DIAGNOSIS & IMAGING
Sensitivity and Specificity of Multimodal Imaging in Characterizing Drusen
Ophthalmol Retina. 2020 Apr 23;S2468-6530(20)30155-X.
Mariano Cozzi, Davide Monteduro, Salvatore Parrulli, Federico Corvi, Federico Zicarelli, Giulia Corradetti, SriniVas R Sadda, Giovanni Staurenghi
PMID: 32771389 DOI: 10.1016/j.oret.2020.04.013
Purpose: To calculate the measures of accuracy of different imaging modalities in patients with early/intermediate age-related macular degeneration (AMD).
Design: Prospective, observational, cross-sectional study.
Participants: Patients with early or intermediate AMD.
Methods: All participants underwent a complete multimodal imaging assessment with a confocal scanning laser ophthalmoscope, including near-infrared reflectance (NIR), green fundus autofluorescence (G-FAF), confocal pseudocolor, and retromode deviated to right (DR) and left (DL). Drusen were topographically divided as small and medium (≤125 μ diameter) and large (>125 μ diameter), whereas subretinal drusenoid deposits (SDDs) were divided into dot and ribbon phenotypes. Multimodal imaging was considered the reference standard for detecting different subtypes of drusen and SDDs. Cohen's kappa (k) was used to test interobserver agreement for each imaging modality.
Main outcome measures: Capability to differentiate subtypes of drusen and SDDs with different imaging modalities.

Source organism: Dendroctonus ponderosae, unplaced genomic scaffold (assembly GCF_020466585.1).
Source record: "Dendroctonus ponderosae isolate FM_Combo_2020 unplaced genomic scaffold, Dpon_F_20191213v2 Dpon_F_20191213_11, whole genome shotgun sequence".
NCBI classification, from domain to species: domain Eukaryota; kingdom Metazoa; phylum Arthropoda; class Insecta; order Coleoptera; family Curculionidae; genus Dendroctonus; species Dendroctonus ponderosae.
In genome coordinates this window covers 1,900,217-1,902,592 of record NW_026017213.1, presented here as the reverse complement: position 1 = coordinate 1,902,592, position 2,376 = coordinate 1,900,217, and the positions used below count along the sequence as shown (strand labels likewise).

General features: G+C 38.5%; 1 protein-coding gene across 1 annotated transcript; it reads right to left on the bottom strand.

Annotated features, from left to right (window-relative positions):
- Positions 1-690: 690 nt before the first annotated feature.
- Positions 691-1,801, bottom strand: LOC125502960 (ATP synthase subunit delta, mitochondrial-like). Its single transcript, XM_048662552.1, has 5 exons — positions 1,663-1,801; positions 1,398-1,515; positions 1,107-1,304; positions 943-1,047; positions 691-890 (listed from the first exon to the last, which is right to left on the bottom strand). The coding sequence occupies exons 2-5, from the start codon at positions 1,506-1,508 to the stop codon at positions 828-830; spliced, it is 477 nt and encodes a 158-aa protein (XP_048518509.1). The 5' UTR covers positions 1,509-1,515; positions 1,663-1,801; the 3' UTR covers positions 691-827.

Results: A total of 100 eyes (62% were female participants) were evaluated. The inter-rate reliability between 2 readers for each imaging modality ranged between 0.76 and 0.95. Overall, large drusen were better identified with confocal pseudocolor imaging (96.6% sensitivity; 77.8% specificity). Smaller drusen were better detected with retromode modalities DR or DL (92% sensitivity; 58.3% specificity and 85.2% sensitivity; 83.3% specificity, respectively). Ribbon SDDs were better detected by color imaging (80.5% sensitivity; 98.3% specificity). Dot SDDs were well identified with NIR (83.1% sensitivity; 91.4% specificity) and G-FAF (84.6% sensitivity; 77.1% specificity).
Conclusions: Near-infrared reflectance and G-FAF should be considered for classification of dot SDDs, and confocal pseudocolor is optimal for characterizing ribbon SDDs. Among all imaging modalities, retromode technology DR and DL may be a potential supplementary modality to detect even smaller drusen.
Simple Vision Function Tests that Distinguish Eyes with Early to Intermediate Age-related Macular Degeneration
Ophthalmic Epidemiol. 2020 Aug 12;1-12.
Lori A Lott, Marilyn E Schneck, Gunilla Haegerstrom-Portnoy, Susan Hewlett, Natalie Stepien-Bernabe, Bonnie M Gauer, Ali Zaidi, Arthur D Fu, John A Brabyn
PMID: 32781860 DOI: 10.1080/09286586.2020.1793371
Purpose: To present and compare baseline vision findings in eyes with early age-related macular degeneration (E-AMD), intermediate AMD (I-AMD), and age-similar participants with normal aging changes to the retina (No-AMD).
Methods: Two hundred and thirty-seven eyes of 125 individuals (66.4% female, mean age 75.3 years) were tested monocularly using several simple, rapid psychophysical tests: high contrast visual acuity, low contrast visual acuity at reduced luminance, contrast sensitivity, shape discrimination hyperacuity, colour vision, reading rate, and glare recovery. Retinal status was determined using colour fundus photographs that were graded according to the Beckman Initiative for Macular Research Classification Committee scale. Logistic regression analyses with generalized estimating equations were used to assess the association between each vision variable and AMD category, while taking into account the correlation between the two eyes.